4. Prioritise your wellbeing

It can be tempting to skip breaks and even lunch hours when you’re busy and have deadlines to meet, and this is made easier when there are no colleagues or line managers around to suggest otherwise. Prioritising your wellbeing by taking breaks and not routinely overworking is vital for your own health, which is the most important thing.

 Advice for Businesses

Managing a work from home policy is a fine balancing act for businesses and decision-makers, however, with preparation it is no block to having a business that will thrive.

   1. Have clear guidelines in place

Businesses need clear guidelines in place when it comes to remote working. For example, ensuring all cameras are turned on for internal meetings, that there are set ‘in office’ hours and that employees know what’s expected of them during working hours.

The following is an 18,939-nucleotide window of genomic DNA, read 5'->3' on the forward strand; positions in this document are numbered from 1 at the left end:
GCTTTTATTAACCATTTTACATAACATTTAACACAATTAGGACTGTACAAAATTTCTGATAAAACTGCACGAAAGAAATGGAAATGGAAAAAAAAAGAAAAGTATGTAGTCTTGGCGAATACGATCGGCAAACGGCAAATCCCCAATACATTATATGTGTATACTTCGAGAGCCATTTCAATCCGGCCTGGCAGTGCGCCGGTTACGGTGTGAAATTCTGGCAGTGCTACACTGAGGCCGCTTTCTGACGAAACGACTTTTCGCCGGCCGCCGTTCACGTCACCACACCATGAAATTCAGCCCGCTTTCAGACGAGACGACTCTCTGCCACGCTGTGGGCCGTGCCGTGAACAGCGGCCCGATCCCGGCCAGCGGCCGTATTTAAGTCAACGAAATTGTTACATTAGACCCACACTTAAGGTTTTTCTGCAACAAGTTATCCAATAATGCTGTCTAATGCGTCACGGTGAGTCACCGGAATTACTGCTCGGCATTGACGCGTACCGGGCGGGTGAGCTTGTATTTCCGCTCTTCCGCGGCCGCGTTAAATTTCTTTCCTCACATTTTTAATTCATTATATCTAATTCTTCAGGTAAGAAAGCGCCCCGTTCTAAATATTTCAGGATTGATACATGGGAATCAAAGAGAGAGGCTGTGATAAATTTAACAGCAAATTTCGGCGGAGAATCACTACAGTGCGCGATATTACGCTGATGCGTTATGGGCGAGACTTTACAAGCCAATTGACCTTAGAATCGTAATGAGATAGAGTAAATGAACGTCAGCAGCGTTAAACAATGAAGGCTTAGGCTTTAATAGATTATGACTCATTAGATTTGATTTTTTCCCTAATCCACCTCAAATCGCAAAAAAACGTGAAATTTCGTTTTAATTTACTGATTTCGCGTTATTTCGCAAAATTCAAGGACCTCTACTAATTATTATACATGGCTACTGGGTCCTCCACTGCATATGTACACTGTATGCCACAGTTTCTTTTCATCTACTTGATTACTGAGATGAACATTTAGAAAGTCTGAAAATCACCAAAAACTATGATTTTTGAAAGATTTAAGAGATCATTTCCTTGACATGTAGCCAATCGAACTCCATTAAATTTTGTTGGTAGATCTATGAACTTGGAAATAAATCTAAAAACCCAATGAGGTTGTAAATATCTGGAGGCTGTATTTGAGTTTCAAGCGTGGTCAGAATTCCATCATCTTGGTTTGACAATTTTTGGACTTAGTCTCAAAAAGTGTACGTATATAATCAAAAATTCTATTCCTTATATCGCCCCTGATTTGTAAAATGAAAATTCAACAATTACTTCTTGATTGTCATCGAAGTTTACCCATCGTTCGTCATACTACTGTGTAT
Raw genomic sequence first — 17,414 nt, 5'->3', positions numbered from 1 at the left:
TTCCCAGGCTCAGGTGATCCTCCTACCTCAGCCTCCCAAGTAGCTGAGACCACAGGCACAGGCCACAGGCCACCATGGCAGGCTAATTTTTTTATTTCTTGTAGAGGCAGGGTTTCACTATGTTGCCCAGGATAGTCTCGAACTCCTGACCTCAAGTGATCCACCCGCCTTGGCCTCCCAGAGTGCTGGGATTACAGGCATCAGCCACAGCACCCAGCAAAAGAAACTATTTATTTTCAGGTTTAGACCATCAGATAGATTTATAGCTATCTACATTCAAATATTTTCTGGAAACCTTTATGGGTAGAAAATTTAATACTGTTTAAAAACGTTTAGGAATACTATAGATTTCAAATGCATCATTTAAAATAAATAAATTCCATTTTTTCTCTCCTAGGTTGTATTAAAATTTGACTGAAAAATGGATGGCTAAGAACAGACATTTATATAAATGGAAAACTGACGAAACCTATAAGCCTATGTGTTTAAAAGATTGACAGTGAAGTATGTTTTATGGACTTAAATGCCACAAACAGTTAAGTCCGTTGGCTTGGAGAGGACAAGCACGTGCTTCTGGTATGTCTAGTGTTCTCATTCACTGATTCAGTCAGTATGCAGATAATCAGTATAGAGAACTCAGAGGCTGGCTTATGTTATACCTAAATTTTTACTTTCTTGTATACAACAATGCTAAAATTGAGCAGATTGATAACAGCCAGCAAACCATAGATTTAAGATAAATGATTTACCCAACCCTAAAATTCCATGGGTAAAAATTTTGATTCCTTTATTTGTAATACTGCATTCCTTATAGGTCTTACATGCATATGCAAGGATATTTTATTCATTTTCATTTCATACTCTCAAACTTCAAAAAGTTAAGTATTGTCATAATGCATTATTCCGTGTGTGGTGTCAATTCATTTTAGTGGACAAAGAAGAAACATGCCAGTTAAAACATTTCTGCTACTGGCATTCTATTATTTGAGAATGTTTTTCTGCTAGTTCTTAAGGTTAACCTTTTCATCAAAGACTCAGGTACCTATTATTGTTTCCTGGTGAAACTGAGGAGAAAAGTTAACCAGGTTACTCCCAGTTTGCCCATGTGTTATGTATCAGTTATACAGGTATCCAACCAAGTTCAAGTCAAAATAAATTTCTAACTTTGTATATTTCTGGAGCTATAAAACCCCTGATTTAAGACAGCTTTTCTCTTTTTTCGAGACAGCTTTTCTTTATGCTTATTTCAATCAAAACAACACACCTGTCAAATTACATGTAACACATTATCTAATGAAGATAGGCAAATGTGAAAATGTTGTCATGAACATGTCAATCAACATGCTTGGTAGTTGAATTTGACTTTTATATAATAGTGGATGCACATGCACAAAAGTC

2. Set the correct culture

Company culture is of course a big concern for leaders, and when colleagues don’t share a physical space that can seem even harder to implement. However, this doesn’t have to be the case as long as businesses are clear that their priorities are the same regardless of where employees are based.

   3. Invest in communication tools

Team collaboration tools are hugely valuable to ensure employees, partners and customers stay connected. Whether it’s embracing video conferencing, online meetings or phone calls, with the correct tech in place your business can improve the way you communicate.

   4.  Meet cyber-security challenges

Cyber-security threats are a huge challenge to businesses and the more reliant on online tech we have become, the more importance we need to put on defending our businesses from this challenge. Investing in anti-virus software, fully training staff on best practices, and using two-factor authentication practices will make your business more resistant to hackers.

Originally published Feb 21, 2023, updated Feb 28, 2023